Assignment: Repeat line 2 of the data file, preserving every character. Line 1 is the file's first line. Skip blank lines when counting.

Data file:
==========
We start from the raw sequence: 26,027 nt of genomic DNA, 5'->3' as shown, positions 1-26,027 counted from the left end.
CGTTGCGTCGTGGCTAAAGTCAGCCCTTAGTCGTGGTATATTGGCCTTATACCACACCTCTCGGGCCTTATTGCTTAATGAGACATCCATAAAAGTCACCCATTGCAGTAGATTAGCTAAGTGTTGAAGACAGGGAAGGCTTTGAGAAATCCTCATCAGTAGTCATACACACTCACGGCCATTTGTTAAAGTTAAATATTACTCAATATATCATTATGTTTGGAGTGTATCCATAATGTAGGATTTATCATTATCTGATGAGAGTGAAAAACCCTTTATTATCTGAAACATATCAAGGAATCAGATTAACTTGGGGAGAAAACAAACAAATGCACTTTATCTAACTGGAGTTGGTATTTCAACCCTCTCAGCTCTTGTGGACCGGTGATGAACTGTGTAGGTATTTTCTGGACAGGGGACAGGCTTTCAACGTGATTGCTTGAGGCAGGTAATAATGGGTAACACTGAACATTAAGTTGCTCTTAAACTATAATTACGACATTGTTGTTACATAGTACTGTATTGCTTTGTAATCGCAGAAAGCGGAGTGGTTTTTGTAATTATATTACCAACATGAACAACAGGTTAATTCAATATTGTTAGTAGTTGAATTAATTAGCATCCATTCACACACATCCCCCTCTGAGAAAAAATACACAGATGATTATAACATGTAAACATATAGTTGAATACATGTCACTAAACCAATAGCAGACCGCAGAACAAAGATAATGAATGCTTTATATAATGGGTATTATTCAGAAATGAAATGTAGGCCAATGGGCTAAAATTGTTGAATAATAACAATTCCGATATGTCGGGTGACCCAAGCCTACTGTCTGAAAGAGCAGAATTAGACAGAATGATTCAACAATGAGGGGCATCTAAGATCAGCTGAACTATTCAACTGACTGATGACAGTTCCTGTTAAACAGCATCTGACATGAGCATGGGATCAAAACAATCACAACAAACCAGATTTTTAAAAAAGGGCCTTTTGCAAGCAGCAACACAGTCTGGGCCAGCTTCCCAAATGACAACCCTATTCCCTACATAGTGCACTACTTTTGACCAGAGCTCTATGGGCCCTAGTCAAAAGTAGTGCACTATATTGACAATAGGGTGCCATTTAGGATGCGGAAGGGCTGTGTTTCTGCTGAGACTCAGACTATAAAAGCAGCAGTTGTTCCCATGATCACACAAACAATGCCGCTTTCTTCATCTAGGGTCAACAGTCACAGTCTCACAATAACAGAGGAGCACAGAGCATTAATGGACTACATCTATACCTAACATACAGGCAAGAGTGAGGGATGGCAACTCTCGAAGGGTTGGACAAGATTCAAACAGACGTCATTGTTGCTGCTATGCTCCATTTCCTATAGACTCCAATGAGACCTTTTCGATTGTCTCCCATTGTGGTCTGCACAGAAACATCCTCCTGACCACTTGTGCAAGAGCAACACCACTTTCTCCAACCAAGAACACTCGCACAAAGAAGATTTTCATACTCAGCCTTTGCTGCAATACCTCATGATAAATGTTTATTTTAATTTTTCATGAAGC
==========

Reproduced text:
CGTTGCGTCGTGGCTAAAGTCAGCCCTTAGTCGTGGTATATTGGCCTTATACCACACCTCTCGGGCCTTATTGCTTAATGAGACATCCATAAAAGTCACCCATTGCAGTAGATTAGCTAAGTGTTGAAGACAGGGAAGGCTTTGAGAAATCCTCATCAGTAGTCATACACACTCACGGCCATTTGTTAAAGTTAAATATTACTCAATATATCATTATGTTTGGAGTGTATCCATAATGTAGGATTTATCATTATCTGATGAGAGTGAAAAACCCTTTATTATCTGAAACATATCAAGGAATCAGATTAACTTGGGGAGAAAACAAACAAATGCACTTTATCTAACTGGAGTTGGTATTTCAACCCTCTCAGCTCTTGTGGACCGGTGATGAACTGTGTAGGTATTTTCTGGACAGGGGACAGGCTTTCAACGTGATTGCTTGAGGCAGGTAATAATGGGTAACACTGAACATTAAGTTGCTCTTAAACTATAATTACGACATTGTTGTTACATAGTACTGTATTGCTTTGTAATCGCAGAAAGCGGAGTGGTTTTTGTAATTATATTACCAACATGAACAACAGGTTAATTCAATATTGTTAGTAGTTGAATTAATTAGCATCCATTCACACACATCCCCCTCTGAGAAAAAATACACAGATGATTATAACATGTAAACATATAGTTGAATACATGTCACTAAACCAATAGCAGACCGCAGAACAAAGATAATGAATGCTTTATATAATGGGTATTATTCAGAAATGAAATGTAGGCCAATGGGCTAAAATTGTTGAATAATAACAATTCCGATATGTCGGGTGACCCAAGCCTACTGTCTGAAAGAGCAGAATTAGACAGAATGATTCAACAATGAGGGGCATCTAAGATCAGCTGAACTATTCAACTGACTGATGACAGTTCCTGTTAAACAGCATCTGACATGAGCATGGGATCAAAACAATCACAACAAACCAGATTTTTAAAAAAGGGCCTTTTGCAAGCAGCAACACAGTCTGGGCCAGCTTCCCAAATGACAACCCTATTCCCTACATAGTGCACTACTTTTGACCAGAGCTCTATGGGCCCTAGTCAAAAGTAGTGCACTATATTGACAATAGGGTGCCATTTAGGATGCGGAAGGGCTGTGTTTCTGCTGAGACTCAGACTATAAAAGCAGCAGTTGTTCCCATGATCACACAAACAATGCCGCTTTCTTCATCTAGGGTCAACAGTCACAGTCTCACAATAACAGAGGAGCACAGAGCATTAATGGACTACATCTATACCTAACATACAGGCAAGAGTGAGGGATGGCAACTCTCGAAGGGTTGGACAAGATTCAAACAGACGTCATTGTTGCTGCTATGCTCCATTTCCTATAGACTCCAATGAGACCTTTTCGATTGTCTCCCATTGTGGTCTGCACAGAAACATCCTCCTGACCACTTGTGCAAGAGCAACACCACTTTCTCCAACCAAGAACACTCGCACAAAGAAGATTTTCATACTCAGCCTTTGCTGCAATACCTCATGATAAATGTTTATTTTAATTTTTCATGAAGC